Manage Money

Advantages And Disadvantages Of Prepayment And Partpayment

Personal loans have the highest interest rates, apart from credit card interest charges for unpaid amounts. The interest of personal loans ranges from 15% to more than 20% at times. These have a premium interest since these are unsecured loans in nature. 

Unsecured loans are those which do not ask you to give any form of collateral or security or guarantee of payment. Thus, the lender takes a huge risk by giving such loans. To offset this risk, they seek to get as much of their loan amount as soon as possible by exacting a high interest rate. So for instance, if the loan was for Rs. 100000 and the interest rate was 20%, their given amount would come back to them within five months, but if you take more time than that to repay, you’ll end up losing a lot. Even Rs. 20000 interest for a Rs. 100000 loan is a big amount. However, for borrowers looking to get unsecured loans, this is the thing they need to deal with.

A personal loan, a kind of unsecured loan, is very popular in India as it helps to get over temporary financial problems. These are used to finance weddings, buy medical items or get someone treated at a hospital, finance a vacation, buy a home, or anything one wants. Different banks have different charges and fees for such loans. A customer will have some benefits if they pay either partly or by prepaying the loan.

Full prepayment

If you prepay the loan early on in the loan’s tenure, you’ll be saving a lot on interest especially if it is a personal loan. Generally, personal loans have a lock-in period after which one can prepay the whole outstanding amount.

For instance, if your personal loan is of Rs. 2 lakhs and if the interest rate is 15% for a term of 5 years, your monthly EMI comes down to Rs. 4758. You pay Rs. 29039 within the first year towards the premium along with Rs. 28057 as interest. If you decide to prepay the rest of the amount at this time, you’ll be paying Rs. 57422 less in interest!

The real trick is to prepay the whole amount early on in the loan’s tenure. This allows you to enjoy all the benefits of the loan without suffering the disadvantages which high interest brings on. Even if one reaches almost the end of the loan’s tenure and has some excess cash left, one can prepay the rest of the amount. One still saves money that way.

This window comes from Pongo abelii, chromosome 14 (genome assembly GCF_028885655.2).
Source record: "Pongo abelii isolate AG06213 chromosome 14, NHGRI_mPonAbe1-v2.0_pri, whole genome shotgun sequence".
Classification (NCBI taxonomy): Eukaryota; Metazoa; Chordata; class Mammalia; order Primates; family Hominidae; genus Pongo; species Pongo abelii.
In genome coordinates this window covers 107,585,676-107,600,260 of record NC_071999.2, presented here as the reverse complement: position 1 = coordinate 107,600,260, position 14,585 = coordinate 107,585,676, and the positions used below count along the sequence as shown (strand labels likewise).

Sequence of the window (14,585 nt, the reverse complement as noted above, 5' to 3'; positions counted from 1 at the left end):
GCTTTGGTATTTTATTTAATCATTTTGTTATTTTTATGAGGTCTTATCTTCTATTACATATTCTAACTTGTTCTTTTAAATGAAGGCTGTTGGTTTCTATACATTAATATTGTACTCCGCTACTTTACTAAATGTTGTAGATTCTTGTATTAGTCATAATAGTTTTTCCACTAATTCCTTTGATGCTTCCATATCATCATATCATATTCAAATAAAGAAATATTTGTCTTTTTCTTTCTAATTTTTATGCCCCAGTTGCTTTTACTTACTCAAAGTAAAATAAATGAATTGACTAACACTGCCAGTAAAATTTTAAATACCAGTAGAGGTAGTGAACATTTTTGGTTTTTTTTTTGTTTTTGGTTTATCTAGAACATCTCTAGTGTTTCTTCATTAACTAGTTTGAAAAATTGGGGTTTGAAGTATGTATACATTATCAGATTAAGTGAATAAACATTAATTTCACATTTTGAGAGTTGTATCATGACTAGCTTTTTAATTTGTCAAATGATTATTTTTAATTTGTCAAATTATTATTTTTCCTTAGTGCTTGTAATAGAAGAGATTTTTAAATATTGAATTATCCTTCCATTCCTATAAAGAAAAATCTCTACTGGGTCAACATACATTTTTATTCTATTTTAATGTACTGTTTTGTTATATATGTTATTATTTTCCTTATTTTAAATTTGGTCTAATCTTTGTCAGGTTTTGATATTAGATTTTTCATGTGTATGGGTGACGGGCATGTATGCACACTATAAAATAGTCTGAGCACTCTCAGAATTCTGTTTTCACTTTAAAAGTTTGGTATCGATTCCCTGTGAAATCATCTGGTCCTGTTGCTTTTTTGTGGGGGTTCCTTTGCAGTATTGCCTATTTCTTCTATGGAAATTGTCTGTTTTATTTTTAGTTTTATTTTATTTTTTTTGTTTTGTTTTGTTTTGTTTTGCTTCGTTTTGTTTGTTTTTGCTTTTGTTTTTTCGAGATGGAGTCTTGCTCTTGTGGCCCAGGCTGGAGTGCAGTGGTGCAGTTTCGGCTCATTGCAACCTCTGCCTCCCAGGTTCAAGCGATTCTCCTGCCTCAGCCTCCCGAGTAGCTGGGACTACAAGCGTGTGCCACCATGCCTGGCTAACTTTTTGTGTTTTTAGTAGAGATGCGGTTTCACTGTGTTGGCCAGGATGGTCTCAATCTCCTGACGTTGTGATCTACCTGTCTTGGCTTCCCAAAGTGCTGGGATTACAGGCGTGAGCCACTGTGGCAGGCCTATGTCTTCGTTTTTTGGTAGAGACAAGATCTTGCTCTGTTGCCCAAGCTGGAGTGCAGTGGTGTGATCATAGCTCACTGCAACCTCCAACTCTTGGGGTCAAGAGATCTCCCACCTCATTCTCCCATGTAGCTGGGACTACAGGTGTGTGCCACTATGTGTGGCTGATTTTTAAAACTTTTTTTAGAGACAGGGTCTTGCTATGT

However, some banks do charge a penalty for doing so. The penalty charge is between 3% to 5% of the loan if you want to prepay. Recently, the RBI has told banks to stop charging this penalty for customers who are prepaying loans.

Very often, banks do charge a penalty for prepayment.

However, this directive still applies only to loans that are taken on a “floating interest rate” basis. If the interest rate for your personal loan is fixed, your penalty shall not be taken away. However, some private and public sector banks do not charge this. Thus, if you have idle cash at hand, you can easily prepay the loan at no extra cost. 

Part payment

Part payment of your personal loan is when you have idle money at hand, but either don’t want to prepay the whole loan or cannot. It can also happen that your sum of idle money cannot cover the loan’s total principal. Part payment is a good option as it lowers your unpaid principal amount, which in turn lowers your EMI and interest. However, remember that it helps only when you pay a sizable amount as part payment. Giving part payments is a very good way to save on interest.

Small part payments can help, but not if there are prepayment charges involved. 

The other benefit here is that you can part pay the loan as many times as you can. It can be one big payment or regular smaller ones. These shall bring the principal and interest payable down. 

When it comes to personal loans, most banks don’t allow part payment. Banks and other lenders have a lock-in period.

Effect on your credit score

Part payment has no effect on your credit score. 

Prepayment does have a positive effect on your credit score, but this takes effect through the long term.


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